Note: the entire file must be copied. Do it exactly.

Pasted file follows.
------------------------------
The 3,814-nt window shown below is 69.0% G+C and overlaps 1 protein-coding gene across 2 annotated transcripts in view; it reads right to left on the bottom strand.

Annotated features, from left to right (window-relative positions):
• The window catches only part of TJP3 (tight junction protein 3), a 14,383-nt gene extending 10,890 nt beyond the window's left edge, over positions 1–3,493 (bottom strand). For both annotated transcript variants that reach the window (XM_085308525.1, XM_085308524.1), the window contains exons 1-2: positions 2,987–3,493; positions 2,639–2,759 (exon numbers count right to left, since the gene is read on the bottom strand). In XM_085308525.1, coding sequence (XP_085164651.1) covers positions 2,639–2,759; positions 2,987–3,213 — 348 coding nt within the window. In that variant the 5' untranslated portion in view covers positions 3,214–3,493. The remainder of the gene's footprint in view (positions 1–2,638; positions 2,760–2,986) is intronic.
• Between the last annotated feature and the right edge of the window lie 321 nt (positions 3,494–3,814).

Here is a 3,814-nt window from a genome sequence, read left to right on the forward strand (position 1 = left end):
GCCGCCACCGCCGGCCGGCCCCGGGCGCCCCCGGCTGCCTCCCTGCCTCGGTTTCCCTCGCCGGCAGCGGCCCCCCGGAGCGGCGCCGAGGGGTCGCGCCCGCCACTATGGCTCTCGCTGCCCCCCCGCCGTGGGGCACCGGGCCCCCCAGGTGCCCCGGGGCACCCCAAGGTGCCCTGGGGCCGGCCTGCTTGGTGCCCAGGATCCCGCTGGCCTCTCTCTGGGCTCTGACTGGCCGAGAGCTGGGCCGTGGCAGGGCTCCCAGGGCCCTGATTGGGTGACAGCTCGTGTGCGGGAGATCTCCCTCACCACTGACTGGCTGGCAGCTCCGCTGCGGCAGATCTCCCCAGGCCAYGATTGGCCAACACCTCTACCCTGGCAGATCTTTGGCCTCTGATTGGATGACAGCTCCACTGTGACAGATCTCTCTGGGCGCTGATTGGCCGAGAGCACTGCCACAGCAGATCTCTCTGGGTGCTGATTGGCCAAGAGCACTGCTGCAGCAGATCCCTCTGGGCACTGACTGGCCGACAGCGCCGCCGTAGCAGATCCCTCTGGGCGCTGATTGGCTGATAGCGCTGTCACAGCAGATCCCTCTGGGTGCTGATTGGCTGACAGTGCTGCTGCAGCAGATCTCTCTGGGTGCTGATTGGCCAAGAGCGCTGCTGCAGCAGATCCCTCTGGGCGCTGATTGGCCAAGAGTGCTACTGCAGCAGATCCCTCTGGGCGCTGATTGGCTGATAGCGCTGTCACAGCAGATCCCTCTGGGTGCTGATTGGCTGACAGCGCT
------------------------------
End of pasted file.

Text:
The 3,814-nt window shown below is 69.0% G+C and overlaps 1 protein-coding gene across 2 annotated transcripts in view; it reads right to left on the bottom strand.

Annotated features, from left to right (window-relative positions):
• The window catches only part of TJP3 (tight junction protein 3), a 14,383-nt gene extending 10,890 nt beyond the window's left edge, over positions 1–3,493 (bottom strand). For both annotated transcript variants that reach the window (XM_085308525.1, XM_085308524.1), the window contains exons 1-2: positions 2,987–3,493; positions 2,639–2,759 (exon numbers count right to left, since the gene is read on the bottom strand). In XM_085308525.1, coding sequence (XP_085164651.1) covers positions 2,639–2,759; positions 2,987–3,213 — 348 coding nt within the window. In that variant the 5' untranslated portion in view covers positions 3,214–3,493. The remainder of the gene's footprint in view (positions 1–2,638; positions 2,760–2,986) is intronic.
• Between the last annotated feature and the right edge of the window lie 321 nt (positions 3,494–3,814).

Here is a 3,814-nt window from a genome sequence, read left to right on the forward strand (position 1 = left end):
GCCGCCACCGCCGGCCGGCCCCGGGCGCCCCCGGCTGCCTCCCTGCCTCGGTTTCCCTCGCCGGCAGCGGCCCCCCGGAGCGGCGCCGAGGGGTCGCGCCCGCCACTATGGCTCTCGCTGCCCCCCCGCCGTGGGGCACCGGGCCCCCCAGGTGCCCCGGGGCACCCCAAGGTGCCCTGGGGCCGGCCTGCTTGGTGCCCAGGATCCCGCTGGCCTCTCTCTGGGCTCTGACTGGCCGAGAGCTGGGCCGTGGCAGGGCTCCCAGGGCCCTGATTGGGTGACAGCTCGTGTGCGGGAGATCTCCCTCACCACTGACTGGCTGGCAGCTCCGCTGCGGCAGATCTCCCCAGGCCAYGATTGGCCAACACCTCTACCCTGGCAGATCTTTGGCCTCTGATTGGATGACAGCTCCACTGTGACAGATCTCTCTGGGCGCTGATTGGCCGAGAGCACTGCCACAGCAGATCTCTCTGGGTGCTGATTGGCCAAGAGCACTGCTGCAGCAGATCCCTCTGGGCACTGACTGGCCGACAGCGCCGCCGTAGCAGATCCCTCTGGGCGCTGATTGGCTGATAGCGCTGTCACAGCAGATCCCTCTGGGTGCTGATTGGCTGACAGTGCTGCTGCAGCAGATCTCTCTGGGTGCTGATTGGCCAAGAGCGCTGCTGCAGCAGATCCCTCTGGGCGCTGATTGGCCAAGAGTGCTACTGCAGCAGATCCCTCTGGGCGCTGATTGGCTGATAGCGCTGTCACAGCAGATCCCTCTGGGTGCTGATTGGCTGACAGCGCT